Close-up: Brahms and Shostakovich

Artist in residence Yefim Bronfman with musicians of the Concertgebouworkest

Yefim Bronfman is serving as the Concertgebouworkest’s artist in residence this season. In the Close-up Series, the master pianist is performing the great piano quintets of Brahms and Shostakovich together with four members of the orchestra.

Yefim Bronfman - image: Milagro Elstak
dates and tickets

Yefim Bronfman is serving as the Concertgebouworkest’s artist in residence this season. In the Close-up Series, the master pianist is performing the great piano quintets of Brahms and Shostakovich together with four members of the orchestra.

There’s truly almost nothing like the well-oiled ensemble of a first-class string quartet and a star pianist.

Concert programme

  • Dmitri Shostakovich

    Piano Quintet

  • Johannes Brahms

    Piano Quintet

Performers

Dates and tickets

About this concert

Russia’s recent invasion of Ukraine, which the orchestra strongly condemns, lends even greater weight and significance to the programme. After careful discussions with our musicians, it was decided not to change any of it, as there is no relation between the invasion of Ukraine and the Russian composers whose music we are performing as part of this programme.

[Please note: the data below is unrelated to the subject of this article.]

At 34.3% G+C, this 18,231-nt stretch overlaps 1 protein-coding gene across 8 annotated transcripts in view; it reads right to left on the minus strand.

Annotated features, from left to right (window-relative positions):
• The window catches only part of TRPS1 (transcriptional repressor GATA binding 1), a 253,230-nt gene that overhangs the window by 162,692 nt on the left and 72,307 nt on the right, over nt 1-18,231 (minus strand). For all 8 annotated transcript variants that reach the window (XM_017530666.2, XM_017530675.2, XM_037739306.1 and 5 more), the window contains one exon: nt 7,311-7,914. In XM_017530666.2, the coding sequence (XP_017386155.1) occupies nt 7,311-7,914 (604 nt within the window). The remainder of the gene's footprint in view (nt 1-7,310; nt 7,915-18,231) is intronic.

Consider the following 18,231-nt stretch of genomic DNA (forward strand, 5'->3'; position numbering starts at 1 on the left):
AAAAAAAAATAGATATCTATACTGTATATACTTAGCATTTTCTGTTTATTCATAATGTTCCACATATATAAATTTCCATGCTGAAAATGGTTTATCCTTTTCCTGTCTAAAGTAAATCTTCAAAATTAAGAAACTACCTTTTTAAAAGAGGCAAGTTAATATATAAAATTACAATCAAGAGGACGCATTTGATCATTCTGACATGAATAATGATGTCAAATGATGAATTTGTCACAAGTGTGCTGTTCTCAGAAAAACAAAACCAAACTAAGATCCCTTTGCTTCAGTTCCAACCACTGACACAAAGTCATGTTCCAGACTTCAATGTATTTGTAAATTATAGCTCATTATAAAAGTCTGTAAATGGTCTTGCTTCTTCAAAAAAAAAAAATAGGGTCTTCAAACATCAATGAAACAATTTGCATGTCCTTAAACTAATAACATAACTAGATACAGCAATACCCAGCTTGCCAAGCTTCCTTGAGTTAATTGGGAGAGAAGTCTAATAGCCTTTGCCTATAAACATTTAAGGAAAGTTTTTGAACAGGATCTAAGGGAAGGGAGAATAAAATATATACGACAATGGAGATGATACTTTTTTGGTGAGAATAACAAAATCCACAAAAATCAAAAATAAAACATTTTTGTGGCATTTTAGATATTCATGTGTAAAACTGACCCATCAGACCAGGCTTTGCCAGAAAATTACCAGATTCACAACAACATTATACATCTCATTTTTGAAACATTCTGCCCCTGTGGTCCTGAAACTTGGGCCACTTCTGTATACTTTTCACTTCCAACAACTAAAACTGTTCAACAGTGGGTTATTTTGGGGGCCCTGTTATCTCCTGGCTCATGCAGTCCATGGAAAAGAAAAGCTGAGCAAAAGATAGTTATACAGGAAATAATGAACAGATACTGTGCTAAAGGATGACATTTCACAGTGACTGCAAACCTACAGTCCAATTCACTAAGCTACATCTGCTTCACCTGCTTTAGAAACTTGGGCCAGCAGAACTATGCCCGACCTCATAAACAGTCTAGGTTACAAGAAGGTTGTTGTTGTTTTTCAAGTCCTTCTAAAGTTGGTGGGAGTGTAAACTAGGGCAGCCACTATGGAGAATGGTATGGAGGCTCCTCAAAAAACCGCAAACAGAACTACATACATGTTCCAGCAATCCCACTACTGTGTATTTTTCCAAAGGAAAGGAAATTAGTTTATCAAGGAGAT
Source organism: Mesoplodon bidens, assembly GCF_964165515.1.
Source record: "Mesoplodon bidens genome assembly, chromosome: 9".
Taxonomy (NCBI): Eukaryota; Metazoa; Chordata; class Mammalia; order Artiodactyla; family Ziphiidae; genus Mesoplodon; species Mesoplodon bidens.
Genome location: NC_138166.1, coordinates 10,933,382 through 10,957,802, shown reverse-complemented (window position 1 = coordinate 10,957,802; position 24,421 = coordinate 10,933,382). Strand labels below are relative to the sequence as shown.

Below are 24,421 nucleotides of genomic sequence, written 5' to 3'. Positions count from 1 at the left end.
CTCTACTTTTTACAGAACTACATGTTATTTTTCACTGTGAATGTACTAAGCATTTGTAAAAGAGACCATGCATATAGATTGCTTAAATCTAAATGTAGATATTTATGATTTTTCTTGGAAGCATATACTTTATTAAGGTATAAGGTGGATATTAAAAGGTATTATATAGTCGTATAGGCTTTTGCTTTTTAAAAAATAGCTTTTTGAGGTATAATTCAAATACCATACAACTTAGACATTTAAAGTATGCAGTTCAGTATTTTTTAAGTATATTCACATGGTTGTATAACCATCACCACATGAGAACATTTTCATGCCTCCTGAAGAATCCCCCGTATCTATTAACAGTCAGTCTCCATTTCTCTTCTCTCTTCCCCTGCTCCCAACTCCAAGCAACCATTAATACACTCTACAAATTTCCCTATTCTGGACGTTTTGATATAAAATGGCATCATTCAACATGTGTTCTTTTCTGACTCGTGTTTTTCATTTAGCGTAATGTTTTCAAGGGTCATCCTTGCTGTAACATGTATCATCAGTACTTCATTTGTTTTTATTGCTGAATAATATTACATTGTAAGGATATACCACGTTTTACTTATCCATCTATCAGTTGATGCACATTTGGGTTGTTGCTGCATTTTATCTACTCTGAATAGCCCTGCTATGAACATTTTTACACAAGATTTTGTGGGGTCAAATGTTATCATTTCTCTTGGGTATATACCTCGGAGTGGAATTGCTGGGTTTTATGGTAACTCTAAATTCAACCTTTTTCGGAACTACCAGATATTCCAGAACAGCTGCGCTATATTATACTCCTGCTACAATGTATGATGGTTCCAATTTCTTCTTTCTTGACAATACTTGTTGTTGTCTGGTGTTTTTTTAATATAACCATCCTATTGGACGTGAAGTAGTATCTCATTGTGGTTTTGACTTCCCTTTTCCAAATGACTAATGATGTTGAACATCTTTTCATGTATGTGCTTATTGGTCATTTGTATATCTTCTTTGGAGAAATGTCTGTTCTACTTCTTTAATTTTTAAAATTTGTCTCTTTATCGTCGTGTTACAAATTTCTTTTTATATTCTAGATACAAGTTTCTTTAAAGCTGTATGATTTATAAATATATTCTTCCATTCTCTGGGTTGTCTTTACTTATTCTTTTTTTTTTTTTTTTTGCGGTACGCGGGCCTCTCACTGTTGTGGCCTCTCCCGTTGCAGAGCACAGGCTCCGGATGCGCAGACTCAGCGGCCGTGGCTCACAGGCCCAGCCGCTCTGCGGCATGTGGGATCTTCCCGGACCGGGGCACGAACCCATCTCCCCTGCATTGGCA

For many years now, Concertgebouworkest musicians have been performing their own programmes in the Recital Hall. The intimate concerts in the Close-up chamber music series are organised by the Friends of the Concertgebouw and the Concertgebouworkest. The concerts performed here are given only once and can be heard nowhere else! 

Yefim Bronfman is serving as the Concertgebouworkest’s artist in residence in the 2021–22 season. Here he joins forces with four of the orchestra’s string players to perform two behemoths of the chamber music repertoire: the piano quintets of Brahms and Shostakovich. Brahms’s Piano Quintet in F major has been called the crowning glory of all his chamber works. Its melodic richness and tight structure have even inspired a number of orchestral arrangements. But there’s truly nothing like the well-oiled ensemble of a first-class string quartet and a star pianist. Shostakovich, too, was a great symphonist. Yet his Piano Quintet in G minor is a relatively light, almost classical-sounding work. It struck the right chord with the Soviet authorities in 1940 and even won the prestigious Stalin Prize.